A New Jewish Homeland
Print A New Jewish Homeland Reading Comprehension
||edHelper's suggested reading level:
||grades 7 to 9
||Flesch-Kincaid grade level:
||jerusalem, reestablish, restriction, siding, immigrate, comply, favor, committee, homeland, sympathy, compromise, establish, religion, descent, death, connection
||Middle East, Many Jewish, Balfour Declaration, World War, Great Britain, United States, President Franklin Roosevelt, President Harry Truman, Soviet Union, United Nations
A New Jewish Homeland
By Jane Runyon
1 The Jewish religion began thousands of years ago in the Middle East. Jerusalem is a holy city to the Jews. Many Jewish families moved to Europe over the years. In the early 1900s, Jews began to mount a movement to reestablish a homeland for themselves in Palestine. The British government issued the Balfour Declaration in 1917. It stated that they were in favor of the Jews establishing a national homeland for the Jewish people. The League of Nations, established after World War I, went along with the Balfour Declaration. In 1922, they put Great Britain in charge of Palestine.
2 You can imagine that the Arabs living in Palestine did not like this idea at all. They felt that foreign nations were coming into their country and telling them what to do. The Jewish people in Europe, however, started to feel hopeful that their dream of a return to their homeland would finally come true. They started moving to the area in large numbers. The Arabs resented this sudden move. It didn't take long before fighting broke out between the two sides. In 1939, the British put a restriction on the number of Jews who could immigrate to Palestine. The Arabs were somewhat satisfied. The Jews felt that the British were turning their backs on them.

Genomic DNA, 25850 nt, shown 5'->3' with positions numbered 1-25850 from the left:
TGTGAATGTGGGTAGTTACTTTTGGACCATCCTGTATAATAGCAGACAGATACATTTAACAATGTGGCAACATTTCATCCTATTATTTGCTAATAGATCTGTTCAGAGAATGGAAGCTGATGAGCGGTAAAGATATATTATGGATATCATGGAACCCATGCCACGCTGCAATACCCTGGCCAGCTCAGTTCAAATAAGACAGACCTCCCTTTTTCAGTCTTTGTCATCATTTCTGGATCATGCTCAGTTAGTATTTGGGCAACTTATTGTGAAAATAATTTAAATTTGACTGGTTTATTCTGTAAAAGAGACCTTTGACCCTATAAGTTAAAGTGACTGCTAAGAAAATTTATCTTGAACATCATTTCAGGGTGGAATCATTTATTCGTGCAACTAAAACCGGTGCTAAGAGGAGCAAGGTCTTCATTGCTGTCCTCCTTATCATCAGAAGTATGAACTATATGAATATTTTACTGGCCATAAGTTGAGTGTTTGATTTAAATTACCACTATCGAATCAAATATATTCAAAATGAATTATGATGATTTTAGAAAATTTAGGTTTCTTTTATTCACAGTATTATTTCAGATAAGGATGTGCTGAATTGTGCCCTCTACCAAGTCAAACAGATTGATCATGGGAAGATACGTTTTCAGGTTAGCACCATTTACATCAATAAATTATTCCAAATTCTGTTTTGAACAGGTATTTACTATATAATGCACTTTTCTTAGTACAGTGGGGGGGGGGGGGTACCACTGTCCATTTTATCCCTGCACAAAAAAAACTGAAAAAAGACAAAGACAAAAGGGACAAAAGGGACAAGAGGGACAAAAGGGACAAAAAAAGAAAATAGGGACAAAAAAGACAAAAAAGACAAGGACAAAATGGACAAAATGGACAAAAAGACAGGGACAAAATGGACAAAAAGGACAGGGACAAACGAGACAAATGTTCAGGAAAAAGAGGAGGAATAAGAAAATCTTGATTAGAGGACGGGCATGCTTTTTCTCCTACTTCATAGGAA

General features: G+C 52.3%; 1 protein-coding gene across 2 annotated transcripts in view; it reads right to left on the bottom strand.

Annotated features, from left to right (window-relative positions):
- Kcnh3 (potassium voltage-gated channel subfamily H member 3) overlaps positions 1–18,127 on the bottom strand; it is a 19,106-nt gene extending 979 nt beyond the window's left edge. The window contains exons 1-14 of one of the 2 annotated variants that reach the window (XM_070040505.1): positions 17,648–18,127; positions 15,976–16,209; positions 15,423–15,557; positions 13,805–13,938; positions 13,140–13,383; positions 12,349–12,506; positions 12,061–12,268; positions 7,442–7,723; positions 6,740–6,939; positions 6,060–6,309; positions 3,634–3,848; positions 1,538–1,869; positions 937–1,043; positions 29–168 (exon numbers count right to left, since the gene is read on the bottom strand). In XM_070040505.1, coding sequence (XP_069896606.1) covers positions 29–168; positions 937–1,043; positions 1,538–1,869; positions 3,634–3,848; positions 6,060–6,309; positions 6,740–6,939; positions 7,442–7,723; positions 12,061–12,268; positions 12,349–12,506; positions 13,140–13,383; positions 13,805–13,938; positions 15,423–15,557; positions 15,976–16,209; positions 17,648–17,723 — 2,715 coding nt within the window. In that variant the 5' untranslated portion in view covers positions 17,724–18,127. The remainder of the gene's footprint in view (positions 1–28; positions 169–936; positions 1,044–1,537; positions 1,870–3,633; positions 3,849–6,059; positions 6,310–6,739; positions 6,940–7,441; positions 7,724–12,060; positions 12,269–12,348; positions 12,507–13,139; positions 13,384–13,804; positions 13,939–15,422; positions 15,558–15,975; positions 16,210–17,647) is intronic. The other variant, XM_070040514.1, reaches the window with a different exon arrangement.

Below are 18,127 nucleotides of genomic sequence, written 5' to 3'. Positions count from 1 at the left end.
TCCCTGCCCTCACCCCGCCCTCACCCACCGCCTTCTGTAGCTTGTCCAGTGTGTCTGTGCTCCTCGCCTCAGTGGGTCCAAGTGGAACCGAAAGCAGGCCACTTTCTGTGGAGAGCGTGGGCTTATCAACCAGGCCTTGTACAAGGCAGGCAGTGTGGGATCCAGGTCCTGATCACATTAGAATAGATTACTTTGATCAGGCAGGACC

3 Starting in the 1930s, Hitler's Holocaust tried to rid Europe of Jews and other peoples of non-German descent. Hitler's system of concentration camps and mass exterminations led to the deaths of more than six million Jews, or about two-thirds of Europe's population of Jewish people. This created an even deeper longing for a homeland for the Jewish people.
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